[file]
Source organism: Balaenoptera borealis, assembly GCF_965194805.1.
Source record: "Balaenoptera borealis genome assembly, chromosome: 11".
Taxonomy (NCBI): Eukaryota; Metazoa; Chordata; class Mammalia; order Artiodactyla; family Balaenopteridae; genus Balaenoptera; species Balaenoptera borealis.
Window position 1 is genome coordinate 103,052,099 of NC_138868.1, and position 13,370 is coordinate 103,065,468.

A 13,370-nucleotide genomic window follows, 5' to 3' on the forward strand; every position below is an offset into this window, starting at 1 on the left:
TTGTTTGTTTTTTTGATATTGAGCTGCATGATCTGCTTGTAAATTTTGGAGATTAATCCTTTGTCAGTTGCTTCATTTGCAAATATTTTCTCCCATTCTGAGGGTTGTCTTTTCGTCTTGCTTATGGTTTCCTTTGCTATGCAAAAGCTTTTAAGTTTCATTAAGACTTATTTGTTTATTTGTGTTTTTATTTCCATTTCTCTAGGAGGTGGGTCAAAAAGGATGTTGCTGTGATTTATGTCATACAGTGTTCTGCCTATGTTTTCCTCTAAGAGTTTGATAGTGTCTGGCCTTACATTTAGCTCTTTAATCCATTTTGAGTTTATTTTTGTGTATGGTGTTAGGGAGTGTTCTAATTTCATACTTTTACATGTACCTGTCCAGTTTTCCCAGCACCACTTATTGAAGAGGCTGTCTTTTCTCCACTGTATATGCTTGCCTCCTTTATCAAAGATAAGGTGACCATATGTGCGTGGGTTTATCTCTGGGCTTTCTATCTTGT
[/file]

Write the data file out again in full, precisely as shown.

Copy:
Source organism: Balaenoptera borealis, assembly GCF_965194805.1.
Source record: "Balaenoptera borealis genome assembly, chromosome: 11".
Taxonomy (NCBI): Eukaryota; Metazoa; Chordata; class Mammalia; order Artiodactyla; family Balaenopteridae; genus Balaenoptera; species Balaenoptera borealis.
Window position 1 is genome coordinate 103,052,099 of NC_138868.1, and position 13,370 is coordinate 103,065,468.

A 13,370-nucleotide genomic window follows, 5' to 3' on the forward strand; every position below is an offset into this window, starting at 1 on the left:
TTGTTTGTTTTTTTGATATTGAGCTGCATGATCTGCTTGTAAATTTTGGAGATTAATCCTTTGTCAGTTGCTTCATTTGCAAATATTTTCTCCCATTCTGAGGGTTGTCTTTTCGTCTTGCTTATGGTTTCCTTTGCTATGCAAAAGCTTTTAAGTTTCATTAAGACTTATTTGTTTATTTGTGTTTTTATTTCCATTTCTCTAGGAGGTGGGTCAAAAAGGATGTTGCTGTGATTTATGTCATACAGTGTTCTGCCTATGTTTTCCTCTAAGAGTTTGATAGTGTCTGGCCTTACATTTAGCTCTTTAATCCATTTTGAGTTTATTTTTGTGTATGGTGTTAGGGAGTGTTCTAATTTCATACTTTTACATGTACCTGTCCAGTTTTCCCAGCACCACTTATTGAAGAGGCTGTCTTTTCTCCACTGTATATGCTTGCCTCCTTTATCAAAGATAAGGTGACCATATGTGCGTGGGTTTATCTCTGGGCTTTCTATCTTGT